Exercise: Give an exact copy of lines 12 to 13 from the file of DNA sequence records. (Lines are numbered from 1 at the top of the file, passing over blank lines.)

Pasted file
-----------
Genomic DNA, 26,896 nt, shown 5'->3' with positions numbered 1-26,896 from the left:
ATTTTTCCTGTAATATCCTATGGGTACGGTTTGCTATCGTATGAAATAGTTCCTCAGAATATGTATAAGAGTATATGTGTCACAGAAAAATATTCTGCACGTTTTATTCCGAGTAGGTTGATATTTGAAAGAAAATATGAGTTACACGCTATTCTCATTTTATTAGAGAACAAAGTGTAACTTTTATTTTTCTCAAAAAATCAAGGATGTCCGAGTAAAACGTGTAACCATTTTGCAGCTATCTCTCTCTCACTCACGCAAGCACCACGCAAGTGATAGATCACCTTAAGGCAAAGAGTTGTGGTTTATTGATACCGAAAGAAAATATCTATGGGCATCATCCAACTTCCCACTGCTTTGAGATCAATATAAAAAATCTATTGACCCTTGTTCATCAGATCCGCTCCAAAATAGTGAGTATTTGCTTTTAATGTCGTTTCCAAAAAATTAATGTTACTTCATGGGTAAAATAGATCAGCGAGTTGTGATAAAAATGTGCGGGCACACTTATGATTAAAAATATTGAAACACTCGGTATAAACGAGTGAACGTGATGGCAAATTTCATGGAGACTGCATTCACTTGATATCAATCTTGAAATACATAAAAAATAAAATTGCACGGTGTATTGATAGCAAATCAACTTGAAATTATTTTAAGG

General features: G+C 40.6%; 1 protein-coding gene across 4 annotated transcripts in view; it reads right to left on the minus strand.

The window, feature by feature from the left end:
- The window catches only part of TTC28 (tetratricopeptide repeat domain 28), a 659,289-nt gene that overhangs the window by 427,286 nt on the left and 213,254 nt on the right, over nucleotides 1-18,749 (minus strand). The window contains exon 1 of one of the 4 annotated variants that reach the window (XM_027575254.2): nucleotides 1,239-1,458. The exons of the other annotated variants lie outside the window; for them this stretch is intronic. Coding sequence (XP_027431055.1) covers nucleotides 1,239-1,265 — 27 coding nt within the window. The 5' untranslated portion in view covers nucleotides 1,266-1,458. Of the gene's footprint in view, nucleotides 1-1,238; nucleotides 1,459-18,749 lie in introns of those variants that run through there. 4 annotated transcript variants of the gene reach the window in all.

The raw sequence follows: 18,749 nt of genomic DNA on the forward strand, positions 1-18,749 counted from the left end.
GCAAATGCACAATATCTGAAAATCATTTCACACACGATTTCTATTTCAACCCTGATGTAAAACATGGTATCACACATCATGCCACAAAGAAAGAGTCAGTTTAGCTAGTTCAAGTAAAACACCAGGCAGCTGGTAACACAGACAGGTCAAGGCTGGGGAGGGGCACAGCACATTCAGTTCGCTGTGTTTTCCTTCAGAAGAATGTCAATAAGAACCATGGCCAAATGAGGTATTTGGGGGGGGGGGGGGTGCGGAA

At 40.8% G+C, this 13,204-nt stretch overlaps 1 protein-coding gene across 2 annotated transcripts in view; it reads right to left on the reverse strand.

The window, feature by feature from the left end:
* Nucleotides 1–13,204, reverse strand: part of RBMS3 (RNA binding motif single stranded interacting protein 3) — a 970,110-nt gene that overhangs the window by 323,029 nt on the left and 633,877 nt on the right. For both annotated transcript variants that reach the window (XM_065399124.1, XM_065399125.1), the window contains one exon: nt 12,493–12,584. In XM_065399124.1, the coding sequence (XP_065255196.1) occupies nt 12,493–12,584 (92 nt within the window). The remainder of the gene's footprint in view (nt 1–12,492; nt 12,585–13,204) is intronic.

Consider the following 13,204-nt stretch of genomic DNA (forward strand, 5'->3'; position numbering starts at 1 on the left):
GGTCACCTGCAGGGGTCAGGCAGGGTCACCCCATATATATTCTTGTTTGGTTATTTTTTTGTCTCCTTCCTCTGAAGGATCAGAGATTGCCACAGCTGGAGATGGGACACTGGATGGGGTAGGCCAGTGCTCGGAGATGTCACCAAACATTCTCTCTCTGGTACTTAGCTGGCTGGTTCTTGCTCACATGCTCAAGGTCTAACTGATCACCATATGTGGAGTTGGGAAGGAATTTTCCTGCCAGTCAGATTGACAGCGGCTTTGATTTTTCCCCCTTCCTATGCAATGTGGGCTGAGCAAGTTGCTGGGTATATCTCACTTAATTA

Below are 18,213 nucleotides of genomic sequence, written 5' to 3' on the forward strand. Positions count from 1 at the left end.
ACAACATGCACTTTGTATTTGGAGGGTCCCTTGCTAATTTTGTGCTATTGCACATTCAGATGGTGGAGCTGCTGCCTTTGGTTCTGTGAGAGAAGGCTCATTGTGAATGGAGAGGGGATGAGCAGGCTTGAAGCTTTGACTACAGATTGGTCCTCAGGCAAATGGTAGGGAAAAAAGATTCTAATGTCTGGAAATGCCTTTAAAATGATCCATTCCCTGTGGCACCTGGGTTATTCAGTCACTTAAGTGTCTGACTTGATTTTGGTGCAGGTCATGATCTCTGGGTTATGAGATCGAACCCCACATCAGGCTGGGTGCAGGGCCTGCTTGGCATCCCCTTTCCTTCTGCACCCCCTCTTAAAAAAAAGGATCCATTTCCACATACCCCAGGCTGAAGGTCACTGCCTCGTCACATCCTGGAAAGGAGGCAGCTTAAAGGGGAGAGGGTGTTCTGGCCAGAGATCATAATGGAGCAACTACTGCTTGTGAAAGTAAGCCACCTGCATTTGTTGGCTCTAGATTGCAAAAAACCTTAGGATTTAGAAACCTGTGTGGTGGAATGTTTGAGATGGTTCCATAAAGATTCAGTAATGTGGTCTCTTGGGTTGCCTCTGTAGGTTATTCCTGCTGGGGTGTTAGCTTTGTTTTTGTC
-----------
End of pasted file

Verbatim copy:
GGTCACCTGCAGGGGTCAGGCAGGGTCACCCCATATATATTCTTGTTTGGTTATTTTTTTGTCTCCTTCCTCTGAAGGATCAGAGATTGCCACAGCTGGAGATGGGACACTGGATGGGGTAGGCCAGTGCTCGGAGATGTCACCAAACATTCTCTCTCTGGTACTTAGCTGGCTGGTTCTTGCTCACATGCTCAAGGTCTAACTGATCACCATATGTGGAGTTGGGAAGGAATTTTCCTGCCAGTCAGATTGACAGCGGCTTTGATTTTTCCCCCTTCCTATGCAATGTGGGCTGAGCAAGTTGCTGGGTATATCTCACTTAATTA

Below are 18,213 nucleotides of genomic sequence, written 5' to 3' on the forward strand. Positions count from 1 at the left end.